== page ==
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  • Writer's pictureLaura Scharle

Fall Paddling at Trap & Trussum Ponds

First things first. Paddling in the fall can be dangerous. When water temperatures dip below 60 degrees, you're going to need cold water gear. We've provided links to cold water safety at the bottom of this article.

But let's get to the good stuff - paddling through fall foliage. The air is crisp, the summer crowds are gone, and the typical scenery we seeing while paddling is transformed into a whole new look. It's not crazy hot, humidity is down, and it's rarely buggy!

While there are tons of places to paddle through autumn foliage around Delmarva, paddling Trap Pond State Park and neighboring Trussum Pond is a real treat in the fall. Both ponds are pretty protected from wind, and the bald cypress trees give off a whole new vibe in their fall color.

the bow of an orange kayak floats on Trussum pond with bald cypress trees reflecting on the water, showing a spot nearby to paddling trap pond

Trap Pond is becoming pretty well known as a paddlers paradise, but let's first focus on Trussum Pond. This spot is only a stone's throw from Trap Pond State Park, but fewer people seem to know about it. There is a great place to launch off of Wooten Road and directions can be found here. Because Trussum Pond is lesser known than Trap Pond, your chances of running into another paddler or boater are slim - you'll likely have the whole place to yourself! The only company you may have are turtles and eagles.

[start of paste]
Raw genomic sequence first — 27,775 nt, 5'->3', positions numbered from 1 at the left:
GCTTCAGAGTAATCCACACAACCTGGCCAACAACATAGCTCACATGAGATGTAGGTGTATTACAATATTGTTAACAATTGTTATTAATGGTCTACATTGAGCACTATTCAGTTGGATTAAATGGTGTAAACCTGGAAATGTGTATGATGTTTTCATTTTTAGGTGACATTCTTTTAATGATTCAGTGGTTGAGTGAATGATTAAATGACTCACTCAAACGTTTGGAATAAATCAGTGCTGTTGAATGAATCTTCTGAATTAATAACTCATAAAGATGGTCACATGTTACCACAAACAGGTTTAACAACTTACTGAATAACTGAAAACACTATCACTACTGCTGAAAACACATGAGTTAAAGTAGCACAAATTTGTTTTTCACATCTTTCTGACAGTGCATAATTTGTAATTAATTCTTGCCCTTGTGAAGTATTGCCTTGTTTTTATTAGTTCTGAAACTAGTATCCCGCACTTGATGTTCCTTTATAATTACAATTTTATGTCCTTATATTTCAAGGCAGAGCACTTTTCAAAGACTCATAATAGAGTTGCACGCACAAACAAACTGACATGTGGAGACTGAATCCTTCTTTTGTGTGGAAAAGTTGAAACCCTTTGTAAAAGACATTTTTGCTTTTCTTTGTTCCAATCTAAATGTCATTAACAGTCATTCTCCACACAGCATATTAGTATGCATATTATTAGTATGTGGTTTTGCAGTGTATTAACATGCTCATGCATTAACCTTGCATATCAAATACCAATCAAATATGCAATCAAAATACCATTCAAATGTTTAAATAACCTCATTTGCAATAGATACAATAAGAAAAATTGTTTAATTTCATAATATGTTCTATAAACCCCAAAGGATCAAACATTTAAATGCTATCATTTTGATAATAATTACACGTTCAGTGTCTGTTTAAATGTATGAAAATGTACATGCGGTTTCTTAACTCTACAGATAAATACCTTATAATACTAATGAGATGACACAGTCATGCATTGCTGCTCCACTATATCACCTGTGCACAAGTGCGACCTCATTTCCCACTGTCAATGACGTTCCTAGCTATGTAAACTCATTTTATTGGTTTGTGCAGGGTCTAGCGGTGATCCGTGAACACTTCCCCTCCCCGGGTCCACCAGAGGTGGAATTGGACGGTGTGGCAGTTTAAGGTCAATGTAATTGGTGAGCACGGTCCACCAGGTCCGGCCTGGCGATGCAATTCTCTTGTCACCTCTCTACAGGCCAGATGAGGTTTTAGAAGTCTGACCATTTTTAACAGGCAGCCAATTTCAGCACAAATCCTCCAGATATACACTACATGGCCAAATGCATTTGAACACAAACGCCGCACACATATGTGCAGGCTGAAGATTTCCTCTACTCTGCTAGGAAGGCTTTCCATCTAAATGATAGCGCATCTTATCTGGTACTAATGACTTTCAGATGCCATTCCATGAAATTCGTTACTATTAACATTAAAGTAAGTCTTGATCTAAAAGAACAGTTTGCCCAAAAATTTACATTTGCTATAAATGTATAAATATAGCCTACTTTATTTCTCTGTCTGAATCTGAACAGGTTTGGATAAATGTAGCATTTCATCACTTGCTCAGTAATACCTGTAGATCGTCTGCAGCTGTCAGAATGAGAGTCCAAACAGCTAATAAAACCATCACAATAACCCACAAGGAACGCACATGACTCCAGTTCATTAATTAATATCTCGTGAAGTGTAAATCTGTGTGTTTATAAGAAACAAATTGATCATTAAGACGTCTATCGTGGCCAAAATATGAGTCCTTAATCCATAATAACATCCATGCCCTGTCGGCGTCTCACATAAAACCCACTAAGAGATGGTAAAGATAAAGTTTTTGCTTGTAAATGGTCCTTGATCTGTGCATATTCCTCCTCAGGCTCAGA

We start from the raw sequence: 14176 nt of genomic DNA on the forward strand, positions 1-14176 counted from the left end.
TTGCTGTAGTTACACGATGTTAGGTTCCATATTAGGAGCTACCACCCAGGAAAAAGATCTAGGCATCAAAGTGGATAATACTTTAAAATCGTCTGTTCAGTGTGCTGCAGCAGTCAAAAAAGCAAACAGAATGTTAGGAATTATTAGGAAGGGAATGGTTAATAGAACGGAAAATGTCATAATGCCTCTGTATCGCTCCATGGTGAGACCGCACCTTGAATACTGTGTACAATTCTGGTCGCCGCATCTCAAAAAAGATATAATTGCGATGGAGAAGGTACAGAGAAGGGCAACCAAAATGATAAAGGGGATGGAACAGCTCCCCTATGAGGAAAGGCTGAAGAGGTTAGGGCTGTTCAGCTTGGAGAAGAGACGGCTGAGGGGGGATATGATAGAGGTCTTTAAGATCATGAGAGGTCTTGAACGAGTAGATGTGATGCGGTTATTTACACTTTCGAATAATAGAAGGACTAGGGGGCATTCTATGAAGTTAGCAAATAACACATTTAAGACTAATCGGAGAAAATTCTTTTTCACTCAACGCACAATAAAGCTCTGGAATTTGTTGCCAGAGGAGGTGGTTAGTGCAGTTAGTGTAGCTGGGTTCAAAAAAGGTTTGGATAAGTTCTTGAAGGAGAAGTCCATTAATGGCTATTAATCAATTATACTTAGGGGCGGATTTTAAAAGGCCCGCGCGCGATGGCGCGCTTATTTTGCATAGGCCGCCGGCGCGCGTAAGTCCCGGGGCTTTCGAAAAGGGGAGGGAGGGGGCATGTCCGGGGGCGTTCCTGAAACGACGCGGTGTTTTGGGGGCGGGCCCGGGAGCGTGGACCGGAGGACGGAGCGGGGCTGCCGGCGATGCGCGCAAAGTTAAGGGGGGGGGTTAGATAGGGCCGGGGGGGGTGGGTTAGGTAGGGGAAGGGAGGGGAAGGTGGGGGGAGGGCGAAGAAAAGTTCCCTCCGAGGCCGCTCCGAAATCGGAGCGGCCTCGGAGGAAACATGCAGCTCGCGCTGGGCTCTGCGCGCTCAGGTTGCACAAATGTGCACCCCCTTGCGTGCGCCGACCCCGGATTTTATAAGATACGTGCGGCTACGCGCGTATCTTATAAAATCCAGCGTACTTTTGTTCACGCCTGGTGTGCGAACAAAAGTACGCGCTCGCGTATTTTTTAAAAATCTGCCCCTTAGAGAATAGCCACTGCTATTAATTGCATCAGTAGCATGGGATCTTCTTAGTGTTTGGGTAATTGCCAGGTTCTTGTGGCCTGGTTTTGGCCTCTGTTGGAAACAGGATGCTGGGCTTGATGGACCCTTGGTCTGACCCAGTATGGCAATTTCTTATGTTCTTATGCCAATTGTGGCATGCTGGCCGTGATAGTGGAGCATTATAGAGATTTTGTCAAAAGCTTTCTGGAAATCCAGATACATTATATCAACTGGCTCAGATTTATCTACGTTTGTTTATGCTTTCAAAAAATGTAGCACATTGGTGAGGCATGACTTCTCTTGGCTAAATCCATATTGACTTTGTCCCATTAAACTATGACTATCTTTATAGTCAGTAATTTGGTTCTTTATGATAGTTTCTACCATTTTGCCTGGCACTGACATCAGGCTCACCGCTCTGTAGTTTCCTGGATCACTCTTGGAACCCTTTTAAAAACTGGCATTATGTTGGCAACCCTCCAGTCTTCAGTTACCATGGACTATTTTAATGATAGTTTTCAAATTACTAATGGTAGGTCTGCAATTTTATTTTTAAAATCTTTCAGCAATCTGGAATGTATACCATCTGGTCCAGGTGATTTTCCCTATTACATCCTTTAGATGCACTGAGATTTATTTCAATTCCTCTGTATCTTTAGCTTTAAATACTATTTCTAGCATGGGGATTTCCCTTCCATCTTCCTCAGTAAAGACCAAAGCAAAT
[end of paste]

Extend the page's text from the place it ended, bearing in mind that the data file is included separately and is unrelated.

fall foliage reflecting on trap pond, showing the option of fall paddling trap pond

Another thing that helps Trussum Pond stand out is how close the bald cypress trees are to the launch. At Trap Pond, you have to paddle across a good chunk of the pond before you reach those middle-of-the-pond stands of cypress trees. At Trussum Pond, it only takes a minute before you are right up next to one of those impressive trees.

paddling trap pond, an orange kayak meanders between bald cypress trees

But just because Trussum Pond has the advantage of being lesser known, Trap Pond is certainly a spot to have on your paddling bucket list! The best spot to launch is at the boat ramp (details here). Once you've paddled the length of the pond, you'll then pass by a beautiful patch of bald cypress trees and enter the Terrapin Branch - a narrow creek that is packed with wildlife (except terrapins - not sure why it's called that!). Great blue herons, bald eagles, water snakes, river otters, woodpeckers, and several species of turtles and frogs are often spotted here. The park does offer fall foliage boat tours, but exploring by kayak will allow you to travel much further up the creek than by boat!

a view of a yurt from the water while paddling trap pond

While you're visiting Trap Pond State Park, it's definitely worth your time to explore the park by land as well. The campground offers sites that are right up next to the pond, as well as yurts and cabins. There are also several trails suitable for walking and biking - we highly recommend The Bob Trail! And while you're at it, be sure to check out the nature center and picnic areas. And if you don't own your own kayak, the park offers rentals on a seasonal basis!

Now, back to that thing about cold water safety. Cold water is no joke, and fall and spring paddling can be dangerous if you're not prepared with the right gear. For information about how to stay safe when paddling in water that's 60 degrees and below, check out the National Center for Cold Water Safety for tips and resources to keep yourself safe!


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